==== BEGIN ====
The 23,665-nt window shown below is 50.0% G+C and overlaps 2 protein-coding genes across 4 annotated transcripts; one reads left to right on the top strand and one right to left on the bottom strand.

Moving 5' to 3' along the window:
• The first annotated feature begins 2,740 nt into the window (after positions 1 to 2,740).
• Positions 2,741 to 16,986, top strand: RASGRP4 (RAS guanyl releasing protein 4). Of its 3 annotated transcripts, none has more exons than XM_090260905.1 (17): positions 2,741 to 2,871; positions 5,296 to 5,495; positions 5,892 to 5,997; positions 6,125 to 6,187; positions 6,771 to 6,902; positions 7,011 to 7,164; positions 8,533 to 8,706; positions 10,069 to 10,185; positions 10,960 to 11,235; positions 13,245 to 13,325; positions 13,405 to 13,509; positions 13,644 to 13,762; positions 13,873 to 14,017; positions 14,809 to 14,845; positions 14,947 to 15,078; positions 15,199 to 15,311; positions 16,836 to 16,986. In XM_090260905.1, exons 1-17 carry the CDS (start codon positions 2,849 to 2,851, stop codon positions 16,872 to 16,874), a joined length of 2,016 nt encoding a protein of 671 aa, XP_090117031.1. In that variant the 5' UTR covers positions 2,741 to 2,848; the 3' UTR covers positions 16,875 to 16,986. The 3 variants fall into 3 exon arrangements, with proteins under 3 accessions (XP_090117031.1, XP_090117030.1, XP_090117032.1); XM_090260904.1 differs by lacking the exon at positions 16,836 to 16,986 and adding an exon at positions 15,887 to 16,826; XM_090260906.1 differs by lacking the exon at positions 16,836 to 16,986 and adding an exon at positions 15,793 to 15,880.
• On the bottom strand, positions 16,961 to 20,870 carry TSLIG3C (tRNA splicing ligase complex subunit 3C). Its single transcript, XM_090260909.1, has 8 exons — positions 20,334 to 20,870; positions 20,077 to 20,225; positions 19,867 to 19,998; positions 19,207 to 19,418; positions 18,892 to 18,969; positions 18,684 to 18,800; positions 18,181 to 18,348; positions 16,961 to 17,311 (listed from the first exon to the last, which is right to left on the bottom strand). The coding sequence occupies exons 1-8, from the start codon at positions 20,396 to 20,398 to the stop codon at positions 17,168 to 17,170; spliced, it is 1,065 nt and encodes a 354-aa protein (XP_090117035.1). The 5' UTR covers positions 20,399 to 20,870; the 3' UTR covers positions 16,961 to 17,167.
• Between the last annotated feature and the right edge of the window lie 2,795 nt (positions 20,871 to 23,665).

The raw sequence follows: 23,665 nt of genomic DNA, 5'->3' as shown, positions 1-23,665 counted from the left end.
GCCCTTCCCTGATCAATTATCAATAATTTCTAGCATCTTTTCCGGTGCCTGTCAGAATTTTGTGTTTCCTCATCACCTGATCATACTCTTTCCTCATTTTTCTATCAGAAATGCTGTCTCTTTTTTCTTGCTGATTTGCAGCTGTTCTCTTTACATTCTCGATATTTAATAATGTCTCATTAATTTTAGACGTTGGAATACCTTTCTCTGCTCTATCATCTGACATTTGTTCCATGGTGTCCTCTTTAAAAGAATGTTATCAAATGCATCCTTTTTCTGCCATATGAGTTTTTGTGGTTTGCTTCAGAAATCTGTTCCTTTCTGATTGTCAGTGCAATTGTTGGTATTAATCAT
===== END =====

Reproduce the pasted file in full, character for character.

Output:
The 23,665-nt window shown below is 50.0% G+C and overlaps 2 protein-coding genes across 4 annotated transcripts; one reads left to right on the top strand and one right to left on the bottom strand.

Moving 5' to 3' along the window:
• The first annotated feature begins 2,740 nt into the window (after positions 1 to 2,740).
• Positions 2,741 to 16,986, top strand: RASGRP4 (RAS guanyl releasing protein 4). Of its 3 annotated transcripts, none has more exons than XM_090260905.1 (17): positions 2,741 to 2,871; positions 5,296 to 5,495; positions 5,892 to 5,997; positions 6,125 to 6,187; positions 6,771 to 6,902; positions 7,011 to 7,164; positions 8,533 to 8,706; positions 10,069 to 10,185; positions 10,960 to 11,235; positions 13,245 to 13,325; positions 13,405 to 13,509; positions 13,644 to 13,762; positions 13,873 to 14,017; positions 14,809 to 14,845; positions 14,947 to 15,078; positions 15,199 to 15,311; positions 16,836 to 16,986. In XM_090260905.1, exons 1-17 carry the CDS (start codon positions 2,849 to 2,851, stop codon positions 16,872 to 16,874), a joined length of 2,016 nt encoding a protein of 671 aa, XP_090117031.1. In that variant the 5' UTR covers positions 2,741 to 2,848; the 3' UTR covers positions 16,875 to 16,986. The 3 variants fall into 3 exon arrangements, with proteins under 3 accessions (XP_090117031.1, XP_090117030.1, XP_090117032.1); XM_090260904.1 differs by lacking the exon at positions 16,836 to 16,986 and adding an exon at positions 15,887 to 16,826; XM_090260906.1 differs by lacking the exon at positions 16,836 to 16,986 and adding an exon at positions 15,793 to 15,880.
• On the bottom strand, positions 16,961 to 20,870 carry TSLIG3C (tRNA splicing ligase complex subunit 3C). Its single transcript, XM_090260909.1, has 8 exons — positions 20,334 to 20,870; positions 20,077 to 20,225; positions 19,867 to 19,998; positions 19,207 to 19,418; positions 18,892 to 18,969; positions 18,684 to 18,800; positions 18,181 to 18,348; positions 16,961 to 17,311 (listed from the first exon to the last, which is right to left on the bottom strand). The coding sequence occupies exons 1-8, from the start codon at positions 20,396 to 20,398 to the stop codon at positions 17,168 to 17,170; spliced, it is 1,065 nt and encodes a 354-aa protein (XP_090117035.1). The 5' UTR covers positions 20,399 to 20,870; the 3' UTR covers positions 16,961 to 17,167.
• Between the last annotated feature and the right edge of the window lie 2,795 nt (positions 20,871 to 23,665).

The raw sequence follows: 23,665 nt of genomic DNA, 5'->3' as shown, positions 1-23,665 counted from the left end.
GCCCTTCCCTGATCAATTATCAATAATTTCTAGCATCTTTTCCGGTGCCTGTCAGAATTTTGTGTTTCCTCATCACCTGATCATACTCTTTCCTCATTTTTCTATCAGAAATGCTGTCTCTTTTTTCTTGCTGATTTGCAGCTGTTCTCTTTACATTCTCGATATTTAATAATGTCTCATTAATTTTAGACGTTGGAATACCTTTCTCTGCTCTATCATCTGACATTTGTTCCATGGTGTCCTCTTTAAAAGAATGTTATCAAATGCATCCTTTTTCTGCCATATGAGTTTTTGTGGTTTGCTTCAGAAATCTGTTCCTTTCTGATTGTCAGTGCAATTGTTGGTATTAATCAT